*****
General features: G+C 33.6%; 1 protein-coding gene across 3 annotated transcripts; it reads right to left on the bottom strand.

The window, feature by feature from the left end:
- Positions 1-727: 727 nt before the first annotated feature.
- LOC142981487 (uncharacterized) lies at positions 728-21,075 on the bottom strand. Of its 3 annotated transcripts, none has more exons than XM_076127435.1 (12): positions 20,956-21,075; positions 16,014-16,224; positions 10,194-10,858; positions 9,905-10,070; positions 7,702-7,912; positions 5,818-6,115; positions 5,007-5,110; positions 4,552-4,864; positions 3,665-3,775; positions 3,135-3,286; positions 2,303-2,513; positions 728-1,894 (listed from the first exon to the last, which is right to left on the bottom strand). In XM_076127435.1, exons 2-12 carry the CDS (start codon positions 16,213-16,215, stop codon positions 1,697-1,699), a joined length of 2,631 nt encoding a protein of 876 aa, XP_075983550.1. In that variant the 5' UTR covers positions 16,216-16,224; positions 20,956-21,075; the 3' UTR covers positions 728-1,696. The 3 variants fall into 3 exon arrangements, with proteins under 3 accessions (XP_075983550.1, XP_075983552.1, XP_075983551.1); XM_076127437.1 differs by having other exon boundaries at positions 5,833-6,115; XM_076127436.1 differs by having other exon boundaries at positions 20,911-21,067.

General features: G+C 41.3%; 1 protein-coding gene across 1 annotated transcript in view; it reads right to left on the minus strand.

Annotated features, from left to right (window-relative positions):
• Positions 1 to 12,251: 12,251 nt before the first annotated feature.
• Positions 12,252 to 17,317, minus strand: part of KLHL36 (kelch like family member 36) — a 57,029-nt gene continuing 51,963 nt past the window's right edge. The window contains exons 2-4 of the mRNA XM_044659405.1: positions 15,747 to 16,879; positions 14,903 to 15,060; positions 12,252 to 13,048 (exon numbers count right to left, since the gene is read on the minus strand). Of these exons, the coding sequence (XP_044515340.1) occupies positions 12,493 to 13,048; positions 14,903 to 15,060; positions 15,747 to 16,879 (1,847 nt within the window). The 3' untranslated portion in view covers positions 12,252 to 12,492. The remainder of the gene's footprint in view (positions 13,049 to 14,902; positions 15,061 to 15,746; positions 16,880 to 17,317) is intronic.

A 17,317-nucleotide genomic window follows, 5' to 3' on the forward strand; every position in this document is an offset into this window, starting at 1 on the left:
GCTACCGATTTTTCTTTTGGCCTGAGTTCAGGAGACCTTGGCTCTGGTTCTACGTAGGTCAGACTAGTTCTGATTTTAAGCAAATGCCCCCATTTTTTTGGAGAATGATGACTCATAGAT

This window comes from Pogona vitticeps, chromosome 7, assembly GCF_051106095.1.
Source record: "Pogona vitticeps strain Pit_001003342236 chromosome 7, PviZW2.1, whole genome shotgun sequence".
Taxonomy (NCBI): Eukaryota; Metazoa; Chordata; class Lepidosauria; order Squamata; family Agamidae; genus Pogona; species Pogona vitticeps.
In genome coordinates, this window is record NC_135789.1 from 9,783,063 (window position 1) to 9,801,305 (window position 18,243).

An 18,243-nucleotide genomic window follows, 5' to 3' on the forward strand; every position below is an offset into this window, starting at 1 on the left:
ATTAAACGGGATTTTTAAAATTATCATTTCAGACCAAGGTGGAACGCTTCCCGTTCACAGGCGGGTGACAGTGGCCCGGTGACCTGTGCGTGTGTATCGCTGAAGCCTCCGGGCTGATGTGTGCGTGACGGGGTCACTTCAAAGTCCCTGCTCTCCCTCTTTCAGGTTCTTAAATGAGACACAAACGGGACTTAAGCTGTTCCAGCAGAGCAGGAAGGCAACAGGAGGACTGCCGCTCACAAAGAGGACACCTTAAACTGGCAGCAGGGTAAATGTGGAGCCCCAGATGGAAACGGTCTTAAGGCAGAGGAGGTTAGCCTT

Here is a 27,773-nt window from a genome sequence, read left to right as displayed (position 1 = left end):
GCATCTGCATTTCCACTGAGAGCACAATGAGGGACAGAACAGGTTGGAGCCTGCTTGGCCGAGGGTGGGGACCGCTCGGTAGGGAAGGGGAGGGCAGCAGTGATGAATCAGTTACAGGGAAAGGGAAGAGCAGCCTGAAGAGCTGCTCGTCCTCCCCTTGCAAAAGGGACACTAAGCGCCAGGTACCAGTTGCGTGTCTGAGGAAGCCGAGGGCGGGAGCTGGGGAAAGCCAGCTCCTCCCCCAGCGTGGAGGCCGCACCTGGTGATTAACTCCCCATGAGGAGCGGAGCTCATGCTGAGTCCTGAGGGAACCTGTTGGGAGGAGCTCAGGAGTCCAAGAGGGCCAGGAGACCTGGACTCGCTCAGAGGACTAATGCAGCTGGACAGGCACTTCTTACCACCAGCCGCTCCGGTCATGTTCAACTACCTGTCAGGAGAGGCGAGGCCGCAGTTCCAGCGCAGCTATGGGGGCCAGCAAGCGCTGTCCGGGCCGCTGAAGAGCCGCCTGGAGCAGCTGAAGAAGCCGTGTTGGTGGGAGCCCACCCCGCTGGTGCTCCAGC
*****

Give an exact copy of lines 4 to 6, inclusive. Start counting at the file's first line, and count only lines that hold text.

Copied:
- LOC142981487 (uncharacterized) lies at positions 728-21,075 on the bottom strand. Of its 3 annotated transcripts, none has more exons than XM_076127435.1 (12): positions 20,956-21,075; positions 16,014-16,224; positions 10,194-10,858; positions 9,905-10,070; positions 7,702-7,912; positions 5,818-6,115; positions 5,007-5,110; positions 4,552-4,864; positions 3,665-3,775; positions 3,135-3,286; positions 2,303-2,513; positions 728-1,894 (listed from the first exon to the last, which is right to left on the bottom strand). In XM_076127435.1, exons 2-12 carry the CDS (start codon positions 16,213-16,215, stop codon positions 1,697-1,699), a joined length of 2,631 nt encoding a protein of 876 aa, XP_075983550.1. In that variant the 5' UTR covers positions 16,216-16,224; positions 20,956-21,075; the 3' UTR covers positions 728-1,696. The 3 variants fall into 3 exon arrangements, with proteins under 3 accessions (XP_075983550.1, XP_075983552.1, XP_075983551.1); XM_076127437.1 differs by having other exon boundaries at positions 5,833-6,115; XM_076127436.1 differs by having other exon boundaries at positions 20,911-21,067.

General features: G+C 41.3%; 1 protein-coding gene across 1 annotated transcript in view; it reads right to left on the minus strand.

Annotated features, from left to right (window-relative positions):